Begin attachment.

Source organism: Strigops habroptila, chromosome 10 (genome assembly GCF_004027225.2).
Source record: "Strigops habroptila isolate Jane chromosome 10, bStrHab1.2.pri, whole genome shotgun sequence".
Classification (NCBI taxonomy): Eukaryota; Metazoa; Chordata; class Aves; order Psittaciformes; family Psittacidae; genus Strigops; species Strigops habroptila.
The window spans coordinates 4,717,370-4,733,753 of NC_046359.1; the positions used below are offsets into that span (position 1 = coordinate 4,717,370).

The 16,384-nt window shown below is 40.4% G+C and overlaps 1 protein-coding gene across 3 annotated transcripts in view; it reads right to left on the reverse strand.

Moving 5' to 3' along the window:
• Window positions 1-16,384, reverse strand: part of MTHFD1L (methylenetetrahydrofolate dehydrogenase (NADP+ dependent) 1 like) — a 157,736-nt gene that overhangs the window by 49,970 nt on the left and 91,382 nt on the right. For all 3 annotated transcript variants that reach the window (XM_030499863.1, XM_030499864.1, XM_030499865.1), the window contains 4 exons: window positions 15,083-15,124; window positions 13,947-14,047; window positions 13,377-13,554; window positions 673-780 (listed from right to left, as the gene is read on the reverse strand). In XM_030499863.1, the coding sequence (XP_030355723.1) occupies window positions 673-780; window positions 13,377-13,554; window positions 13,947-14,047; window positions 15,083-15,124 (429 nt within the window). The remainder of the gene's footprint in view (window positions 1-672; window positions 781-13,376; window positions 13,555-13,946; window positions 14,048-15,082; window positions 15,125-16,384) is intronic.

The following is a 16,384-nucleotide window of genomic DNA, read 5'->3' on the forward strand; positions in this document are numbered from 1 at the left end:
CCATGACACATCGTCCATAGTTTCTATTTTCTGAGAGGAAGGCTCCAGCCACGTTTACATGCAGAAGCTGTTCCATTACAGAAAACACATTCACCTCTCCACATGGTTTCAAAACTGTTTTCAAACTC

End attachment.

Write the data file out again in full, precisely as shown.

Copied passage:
Source organism: Strigops habroptila, chromosome 10 (genome assembly GCF_004027225.2).
Source record: "Strigops habroptila isolate Jane chromosome 10, bStrHab1.2.pri, whole genome shotgun sequence".
Classification (NCBI taxonomy): Eukaryota; Metazoa; Chordata; class Aves; order Psittaciformes; family Psittacidae; genus Strigops; species Strigops habroptila.
The window spans coordinates 4,717,370-4,733,753 of NC_046359.1; the positions used below are offsets into that span (position 1 = coordinate 4,717,370).

The 16,384-nt window shown below is 40.4% G+C and overlaps 1 protein-coding gene across 3 annotated transcripts in view; it reads right to left on the reverse strand.

Moving 5' to 3' along the window:
• Window positions 1-16,384, reverse strand: part of MTHFD1L (methylenetetrahydrofolate dehydrogenase (NADP+ dependent) 1 like) — a 157,736-nt gene that overhangs the window by 49,970 nt on the left and 91,382 nt on the right. For all 3 annotated transcript variants that reach the window (XM_030499863.1, XM_030499864.1, XM_030499865.1), the window contains 4 exons: window positions 15,083-15,124; window positions 13,947-14,047; window positions 13,377-13,554; window positions 673-780 (listed from right to left, as the gene is read on the reverse strand). In XM_030499863.1, the coding sequence (XP_030355723.1) occupies window positions 673-780; window positions 13,377-13,554; window positions 13,947-14,047; window positions 15,083-15,124 (429 nt within the window). The remainder of the gene's footprint in view (window positions 1-672; window positions 781-13,376; window positions 13,555-13,946; window positions 14,048-15,082; window positions 15,125-16,384) is intronic.

The following is a 16,384-nucleotide window of genomic DNA, read 5'->3' on the forward strand; positions in this document are numbered from 1 at the left end:
CCATGACACATCGTCCATAGTTTCTATTTTCTGAGAGGAAGGCTCCAGCCACGTTTACATGCAGAAGCTGTTCCATTACAGAAAACACATTCACCTCTCCACATGGTTTCAAAACTGTTTTCAAACTC